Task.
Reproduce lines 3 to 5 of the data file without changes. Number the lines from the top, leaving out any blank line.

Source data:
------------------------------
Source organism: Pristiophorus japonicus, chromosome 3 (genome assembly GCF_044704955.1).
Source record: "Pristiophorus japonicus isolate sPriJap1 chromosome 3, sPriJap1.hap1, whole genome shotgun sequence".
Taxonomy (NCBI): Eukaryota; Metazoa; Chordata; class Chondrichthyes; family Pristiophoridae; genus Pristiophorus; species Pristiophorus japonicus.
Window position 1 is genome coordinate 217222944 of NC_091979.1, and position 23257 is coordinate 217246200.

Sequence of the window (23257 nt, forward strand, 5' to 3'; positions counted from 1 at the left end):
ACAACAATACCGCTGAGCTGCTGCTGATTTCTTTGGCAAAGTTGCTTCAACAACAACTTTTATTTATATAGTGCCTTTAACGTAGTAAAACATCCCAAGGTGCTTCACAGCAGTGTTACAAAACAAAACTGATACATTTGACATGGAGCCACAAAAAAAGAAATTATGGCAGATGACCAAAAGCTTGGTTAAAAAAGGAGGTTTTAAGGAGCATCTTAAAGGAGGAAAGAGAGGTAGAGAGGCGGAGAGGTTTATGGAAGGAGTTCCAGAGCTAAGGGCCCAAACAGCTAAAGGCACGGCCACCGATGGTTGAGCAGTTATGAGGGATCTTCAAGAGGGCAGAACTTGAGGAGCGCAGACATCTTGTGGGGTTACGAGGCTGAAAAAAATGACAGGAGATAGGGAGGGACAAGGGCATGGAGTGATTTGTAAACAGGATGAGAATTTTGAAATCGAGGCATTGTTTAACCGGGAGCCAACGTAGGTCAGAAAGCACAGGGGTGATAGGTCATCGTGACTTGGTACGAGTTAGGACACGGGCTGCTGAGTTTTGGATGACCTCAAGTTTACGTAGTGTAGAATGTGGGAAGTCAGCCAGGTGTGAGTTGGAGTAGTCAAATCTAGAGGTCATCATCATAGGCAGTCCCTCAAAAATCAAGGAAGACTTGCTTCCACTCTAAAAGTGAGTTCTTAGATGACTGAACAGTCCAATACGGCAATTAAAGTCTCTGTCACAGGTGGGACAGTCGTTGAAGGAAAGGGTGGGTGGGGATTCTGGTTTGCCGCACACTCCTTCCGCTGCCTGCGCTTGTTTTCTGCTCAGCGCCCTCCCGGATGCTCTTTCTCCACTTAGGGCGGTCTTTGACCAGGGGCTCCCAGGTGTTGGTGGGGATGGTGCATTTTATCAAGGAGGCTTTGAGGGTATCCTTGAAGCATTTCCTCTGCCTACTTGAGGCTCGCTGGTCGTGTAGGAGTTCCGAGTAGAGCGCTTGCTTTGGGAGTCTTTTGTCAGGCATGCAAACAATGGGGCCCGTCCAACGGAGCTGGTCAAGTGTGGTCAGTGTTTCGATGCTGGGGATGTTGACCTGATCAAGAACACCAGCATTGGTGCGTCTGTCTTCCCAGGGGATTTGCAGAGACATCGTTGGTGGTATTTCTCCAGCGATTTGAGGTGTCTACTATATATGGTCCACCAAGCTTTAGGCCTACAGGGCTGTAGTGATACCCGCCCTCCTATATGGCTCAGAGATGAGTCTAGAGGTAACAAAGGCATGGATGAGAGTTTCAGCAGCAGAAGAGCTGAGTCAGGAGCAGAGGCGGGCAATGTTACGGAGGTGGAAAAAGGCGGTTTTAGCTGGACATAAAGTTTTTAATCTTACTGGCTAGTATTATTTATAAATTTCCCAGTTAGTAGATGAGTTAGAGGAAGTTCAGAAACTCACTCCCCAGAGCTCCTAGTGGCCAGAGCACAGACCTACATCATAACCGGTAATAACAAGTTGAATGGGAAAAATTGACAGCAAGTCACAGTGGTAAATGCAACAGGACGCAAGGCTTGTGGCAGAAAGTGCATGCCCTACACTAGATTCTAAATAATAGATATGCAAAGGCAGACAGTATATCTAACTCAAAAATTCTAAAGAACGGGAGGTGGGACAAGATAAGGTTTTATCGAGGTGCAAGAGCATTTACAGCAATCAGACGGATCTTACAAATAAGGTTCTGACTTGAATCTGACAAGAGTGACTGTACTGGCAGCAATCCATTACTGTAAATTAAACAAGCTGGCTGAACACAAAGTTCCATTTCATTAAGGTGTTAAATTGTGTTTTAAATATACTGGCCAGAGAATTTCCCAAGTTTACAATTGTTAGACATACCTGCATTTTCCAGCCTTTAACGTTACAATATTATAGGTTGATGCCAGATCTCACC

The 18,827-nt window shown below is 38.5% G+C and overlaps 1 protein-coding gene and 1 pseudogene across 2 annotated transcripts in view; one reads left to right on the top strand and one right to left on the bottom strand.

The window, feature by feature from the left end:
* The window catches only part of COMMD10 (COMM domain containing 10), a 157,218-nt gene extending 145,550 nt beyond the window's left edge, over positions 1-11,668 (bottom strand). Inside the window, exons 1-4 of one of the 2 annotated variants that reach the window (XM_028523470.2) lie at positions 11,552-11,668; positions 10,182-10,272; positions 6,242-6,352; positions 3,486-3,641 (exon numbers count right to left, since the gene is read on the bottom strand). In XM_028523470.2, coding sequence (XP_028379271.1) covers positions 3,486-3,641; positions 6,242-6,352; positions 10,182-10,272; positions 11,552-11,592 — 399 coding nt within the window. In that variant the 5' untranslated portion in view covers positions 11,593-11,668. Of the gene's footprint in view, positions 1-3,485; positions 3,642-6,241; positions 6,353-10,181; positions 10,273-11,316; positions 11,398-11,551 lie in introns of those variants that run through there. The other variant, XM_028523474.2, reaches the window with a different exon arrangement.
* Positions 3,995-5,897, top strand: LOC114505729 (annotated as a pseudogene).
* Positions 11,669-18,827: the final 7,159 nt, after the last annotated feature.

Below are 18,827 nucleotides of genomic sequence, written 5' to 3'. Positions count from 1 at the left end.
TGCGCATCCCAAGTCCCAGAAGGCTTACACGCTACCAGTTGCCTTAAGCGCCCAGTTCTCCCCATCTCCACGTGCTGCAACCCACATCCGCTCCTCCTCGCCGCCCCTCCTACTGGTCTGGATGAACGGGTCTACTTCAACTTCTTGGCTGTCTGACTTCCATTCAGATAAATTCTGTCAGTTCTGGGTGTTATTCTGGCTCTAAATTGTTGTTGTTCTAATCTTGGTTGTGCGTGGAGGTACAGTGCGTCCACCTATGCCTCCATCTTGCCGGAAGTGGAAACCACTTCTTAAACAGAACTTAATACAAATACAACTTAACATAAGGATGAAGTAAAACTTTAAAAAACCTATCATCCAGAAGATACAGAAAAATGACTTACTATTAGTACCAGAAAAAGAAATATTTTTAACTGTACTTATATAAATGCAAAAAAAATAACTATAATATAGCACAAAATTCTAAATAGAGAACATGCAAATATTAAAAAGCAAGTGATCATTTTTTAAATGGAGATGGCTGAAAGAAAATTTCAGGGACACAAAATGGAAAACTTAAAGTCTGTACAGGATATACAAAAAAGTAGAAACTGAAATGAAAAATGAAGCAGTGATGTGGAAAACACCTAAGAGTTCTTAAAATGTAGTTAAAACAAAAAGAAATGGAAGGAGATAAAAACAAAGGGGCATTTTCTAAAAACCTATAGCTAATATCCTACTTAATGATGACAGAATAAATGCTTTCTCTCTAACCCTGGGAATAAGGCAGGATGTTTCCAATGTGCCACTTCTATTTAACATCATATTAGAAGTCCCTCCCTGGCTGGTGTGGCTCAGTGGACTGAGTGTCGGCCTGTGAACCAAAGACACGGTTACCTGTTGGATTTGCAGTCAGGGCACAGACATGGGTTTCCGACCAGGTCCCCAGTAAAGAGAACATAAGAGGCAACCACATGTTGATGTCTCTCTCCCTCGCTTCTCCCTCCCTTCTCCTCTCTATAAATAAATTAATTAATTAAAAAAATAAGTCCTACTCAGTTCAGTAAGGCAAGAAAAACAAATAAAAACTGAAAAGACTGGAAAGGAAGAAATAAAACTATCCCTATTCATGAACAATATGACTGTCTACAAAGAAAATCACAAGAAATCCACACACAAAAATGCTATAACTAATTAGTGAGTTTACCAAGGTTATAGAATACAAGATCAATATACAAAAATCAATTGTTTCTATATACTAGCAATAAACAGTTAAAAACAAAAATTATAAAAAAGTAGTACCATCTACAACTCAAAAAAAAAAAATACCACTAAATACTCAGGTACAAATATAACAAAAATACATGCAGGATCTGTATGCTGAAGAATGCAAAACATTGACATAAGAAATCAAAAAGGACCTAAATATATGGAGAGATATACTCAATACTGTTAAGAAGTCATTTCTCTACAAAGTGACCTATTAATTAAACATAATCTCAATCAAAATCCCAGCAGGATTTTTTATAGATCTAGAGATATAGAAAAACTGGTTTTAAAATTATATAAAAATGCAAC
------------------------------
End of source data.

Taxonomy (NCBI): Eukaryota; Metazoa; Chordata; class Chondrichthyes; family Pristiophoridae; genus Pristiophorus; species Pristiophorus japonicus.
Window position 1 is genome coordinate 217222944 of NC_091979.1, and position 23257 is coordinate 217246200.

Sequence of the window (23257 nt, forward strand, 5' to 3'; positions counted from 1 at the left end):